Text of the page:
I have always loved the smell of hard-won warmth: dusty blankets, savory stew, all the various fragrances that can be distilled in a pot of boiling water. One day in late September I was out gathering plums in the rain, when I smelled a campfire burning through the petrichor. I walked through the mist until I could feel its heat. Warming a pair of well-worn hands over the flames, sat an old man with a long beard and a mysterious grey cloak. He was peering into the fire with a strange intensity, I stood there for several minutes before he looked up.
He smiled kindly, “Come sit.” He gestured to the bare wet earth across from him. I was cold and I couldn’t resist the lovely smell of heat, so I joined him without saying a word. We sat in silence for a while, breathing in the warm air.
“What do you have in your bag?”
“Plums.” I responded, holding up the canvas sack so he could see the purple fruit stains.
“They look like nice plums.” I nodded.
The rain started to come down heavier. The fire hissed under the heavy drops. I pulled the light jacket I was wearing over my head and scooted closer to the flailing flames. I thought about the golden sun that had filled the sky that morning and the summer I had spent swimming in the river. I thought about why the old man had built a fire on the edge of our orchard; about why I was sitting by his fire instead of picking plums. I stared into the forest on our left, imagining the old man with his fey eyes and grey cloak was a creature of tree shadow, one of the dark shapes that came alive with the coming of winter, complaining of aching bones, only to steal all the warmth from a generous hearth with long sinewy fingers. But the old man hadn’t complained, hadn’t weedled, or plastered on a fake hungry grin; he had hardly even spoken.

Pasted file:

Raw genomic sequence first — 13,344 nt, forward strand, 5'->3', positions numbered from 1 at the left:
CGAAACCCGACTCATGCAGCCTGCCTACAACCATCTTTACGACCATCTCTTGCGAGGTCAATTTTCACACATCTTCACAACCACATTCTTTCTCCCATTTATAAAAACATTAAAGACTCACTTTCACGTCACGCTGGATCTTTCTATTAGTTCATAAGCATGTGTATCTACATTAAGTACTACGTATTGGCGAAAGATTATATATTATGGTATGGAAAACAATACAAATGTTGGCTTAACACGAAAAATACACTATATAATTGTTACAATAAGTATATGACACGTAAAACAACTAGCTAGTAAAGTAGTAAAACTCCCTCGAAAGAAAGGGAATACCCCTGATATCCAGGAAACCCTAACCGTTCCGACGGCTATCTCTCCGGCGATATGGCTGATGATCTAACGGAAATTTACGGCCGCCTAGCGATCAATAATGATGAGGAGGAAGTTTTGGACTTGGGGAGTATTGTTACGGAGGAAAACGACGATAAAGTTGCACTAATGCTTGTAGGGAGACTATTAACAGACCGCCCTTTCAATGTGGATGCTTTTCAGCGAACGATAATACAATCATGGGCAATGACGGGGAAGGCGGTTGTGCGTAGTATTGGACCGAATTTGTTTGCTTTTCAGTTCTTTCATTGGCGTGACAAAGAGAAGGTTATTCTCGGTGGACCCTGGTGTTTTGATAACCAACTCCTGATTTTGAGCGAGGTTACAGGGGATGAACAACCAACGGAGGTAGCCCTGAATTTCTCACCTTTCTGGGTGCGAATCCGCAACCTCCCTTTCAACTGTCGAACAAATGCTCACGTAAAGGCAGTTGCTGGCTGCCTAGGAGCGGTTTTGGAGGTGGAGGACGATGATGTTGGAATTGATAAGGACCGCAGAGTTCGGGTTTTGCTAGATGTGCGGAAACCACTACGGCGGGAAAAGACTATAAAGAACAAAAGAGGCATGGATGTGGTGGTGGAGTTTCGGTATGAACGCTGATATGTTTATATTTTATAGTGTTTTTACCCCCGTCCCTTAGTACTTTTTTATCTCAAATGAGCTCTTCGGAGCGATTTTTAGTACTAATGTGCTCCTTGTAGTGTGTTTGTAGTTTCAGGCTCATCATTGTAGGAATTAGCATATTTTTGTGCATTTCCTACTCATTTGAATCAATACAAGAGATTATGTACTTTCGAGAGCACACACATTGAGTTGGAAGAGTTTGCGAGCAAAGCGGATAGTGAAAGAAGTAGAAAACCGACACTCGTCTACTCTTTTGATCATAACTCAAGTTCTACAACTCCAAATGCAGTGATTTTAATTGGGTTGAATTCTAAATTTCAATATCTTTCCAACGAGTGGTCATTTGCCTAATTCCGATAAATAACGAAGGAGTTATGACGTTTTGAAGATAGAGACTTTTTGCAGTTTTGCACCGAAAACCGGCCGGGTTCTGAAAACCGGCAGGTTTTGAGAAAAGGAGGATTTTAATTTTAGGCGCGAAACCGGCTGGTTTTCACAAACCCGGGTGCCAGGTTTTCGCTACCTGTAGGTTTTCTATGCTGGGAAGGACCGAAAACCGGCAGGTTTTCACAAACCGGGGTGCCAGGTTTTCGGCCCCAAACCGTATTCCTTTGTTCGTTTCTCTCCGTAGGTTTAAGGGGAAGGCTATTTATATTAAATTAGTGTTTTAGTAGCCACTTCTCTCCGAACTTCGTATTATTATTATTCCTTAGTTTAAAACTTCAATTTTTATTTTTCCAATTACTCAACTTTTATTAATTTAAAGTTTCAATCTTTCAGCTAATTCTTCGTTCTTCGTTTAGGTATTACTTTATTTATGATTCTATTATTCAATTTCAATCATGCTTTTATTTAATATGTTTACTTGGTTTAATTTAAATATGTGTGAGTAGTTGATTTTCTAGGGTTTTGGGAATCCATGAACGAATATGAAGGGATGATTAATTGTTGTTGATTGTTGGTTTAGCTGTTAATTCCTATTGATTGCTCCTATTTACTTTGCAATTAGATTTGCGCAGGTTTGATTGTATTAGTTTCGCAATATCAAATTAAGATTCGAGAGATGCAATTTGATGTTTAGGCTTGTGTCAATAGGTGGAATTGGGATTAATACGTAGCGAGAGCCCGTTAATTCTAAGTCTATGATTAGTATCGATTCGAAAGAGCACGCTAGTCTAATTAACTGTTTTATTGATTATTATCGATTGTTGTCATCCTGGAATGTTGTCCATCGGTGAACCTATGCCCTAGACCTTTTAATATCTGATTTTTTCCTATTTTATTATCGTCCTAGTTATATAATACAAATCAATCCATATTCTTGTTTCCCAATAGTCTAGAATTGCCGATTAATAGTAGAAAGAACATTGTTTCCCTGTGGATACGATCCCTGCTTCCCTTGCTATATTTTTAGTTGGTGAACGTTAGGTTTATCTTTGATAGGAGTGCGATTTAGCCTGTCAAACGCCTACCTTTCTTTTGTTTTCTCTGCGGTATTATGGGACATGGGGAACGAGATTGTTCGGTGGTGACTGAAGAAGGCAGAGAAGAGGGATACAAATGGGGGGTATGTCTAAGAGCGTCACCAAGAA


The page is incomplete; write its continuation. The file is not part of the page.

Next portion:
I took a brave breath. “Would you like a plum sir?” He looked up, startled. I offered him a piece of fruit, holding it out across the fire. I hoped he would take it soon. My arm was beginning to burn. His frozen features, softened into an expression that was almost melancholy.
“Thank you. But this fire is satisfying enough.” I thought that was a strange response, but I didn’t question it. I simply put the plum back in my bag. I wasn't supposed to eat any of the fruit anyway. Though now I had started asking, I found the questions came easier.
“Where are you from?” I asked. The fire had been reduced to a pile of glowing embers that were burning solemnly in defiance of the downpour.
The old man tucked away his beard, then prodded the fire with a stick, hoping to give it some life. He pointed to the forest. My heart started to beat faster.
“Away that way, beyond the wood.” I relaxed, picking up my own stick. The sticks didn't help much. The fire soon died and the old man wrapped his wool clock around himself and retreated into the trees, smiling instead of saying his goodbye.